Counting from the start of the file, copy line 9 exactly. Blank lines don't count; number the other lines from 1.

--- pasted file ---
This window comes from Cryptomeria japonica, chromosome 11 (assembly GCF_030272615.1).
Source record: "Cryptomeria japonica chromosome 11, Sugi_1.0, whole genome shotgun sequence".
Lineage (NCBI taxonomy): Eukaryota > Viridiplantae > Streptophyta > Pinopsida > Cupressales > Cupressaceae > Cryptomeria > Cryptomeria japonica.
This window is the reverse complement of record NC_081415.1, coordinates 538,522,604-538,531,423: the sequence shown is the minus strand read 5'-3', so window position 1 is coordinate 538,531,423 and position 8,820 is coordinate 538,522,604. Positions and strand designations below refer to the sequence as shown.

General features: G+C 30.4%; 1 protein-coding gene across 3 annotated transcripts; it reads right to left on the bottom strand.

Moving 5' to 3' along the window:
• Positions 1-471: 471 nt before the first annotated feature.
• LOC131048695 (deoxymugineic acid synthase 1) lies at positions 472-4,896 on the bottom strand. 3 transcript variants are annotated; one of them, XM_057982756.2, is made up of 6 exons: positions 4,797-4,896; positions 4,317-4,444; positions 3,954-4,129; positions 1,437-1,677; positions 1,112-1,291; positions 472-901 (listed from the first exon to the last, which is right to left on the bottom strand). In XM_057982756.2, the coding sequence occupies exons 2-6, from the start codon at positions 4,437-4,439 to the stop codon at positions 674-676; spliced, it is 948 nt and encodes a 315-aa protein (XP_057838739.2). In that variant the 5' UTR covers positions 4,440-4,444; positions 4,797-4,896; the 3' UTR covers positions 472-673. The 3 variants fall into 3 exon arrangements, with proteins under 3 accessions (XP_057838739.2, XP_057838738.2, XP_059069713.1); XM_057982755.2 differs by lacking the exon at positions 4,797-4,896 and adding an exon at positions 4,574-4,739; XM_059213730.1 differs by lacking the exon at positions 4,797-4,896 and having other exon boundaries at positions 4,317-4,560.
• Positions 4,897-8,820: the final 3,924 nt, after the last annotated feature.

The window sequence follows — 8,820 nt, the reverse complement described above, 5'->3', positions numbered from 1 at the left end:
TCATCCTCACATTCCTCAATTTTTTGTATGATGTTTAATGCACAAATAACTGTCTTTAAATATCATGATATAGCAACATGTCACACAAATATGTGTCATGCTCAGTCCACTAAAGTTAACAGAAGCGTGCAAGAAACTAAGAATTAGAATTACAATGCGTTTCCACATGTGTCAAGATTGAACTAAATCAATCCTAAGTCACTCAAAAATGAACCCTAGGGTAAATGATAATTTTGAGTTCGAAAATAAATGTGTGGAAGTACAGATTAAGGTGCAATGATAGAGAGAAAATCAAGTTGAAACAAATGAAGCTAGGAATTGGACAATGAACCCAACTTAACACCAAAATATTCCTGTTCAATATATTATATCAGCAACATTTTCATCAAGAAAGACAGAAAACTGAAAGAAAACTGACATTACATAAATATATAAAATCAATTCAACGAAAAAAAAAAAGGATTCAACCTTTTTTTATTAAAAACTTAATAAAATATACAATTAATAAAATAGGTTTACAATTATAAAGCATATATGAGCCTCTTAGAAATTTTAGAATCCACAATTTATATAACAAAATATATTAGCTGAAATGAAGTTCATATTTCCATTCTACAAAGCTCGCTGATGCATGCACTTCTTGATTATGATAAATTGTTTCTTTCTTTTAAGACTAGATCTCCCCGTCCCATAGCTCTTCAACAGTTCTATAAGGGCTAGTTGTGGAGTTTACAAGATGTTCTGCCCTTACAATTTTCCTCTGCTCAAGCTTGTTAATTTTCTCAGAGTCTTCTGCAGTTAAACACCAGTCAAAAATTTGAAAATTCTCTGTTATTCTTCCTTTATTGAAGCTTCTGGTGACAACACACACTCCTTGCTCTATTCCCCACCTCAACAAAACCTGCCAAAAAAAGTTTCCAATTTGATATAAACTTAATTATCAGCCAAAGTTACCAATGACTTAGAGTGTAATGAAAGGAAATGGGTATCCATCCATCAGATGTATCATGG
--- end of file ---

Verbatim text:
• Positions 4,897-8,820: the final 3,924 nt, after the last annotated feature.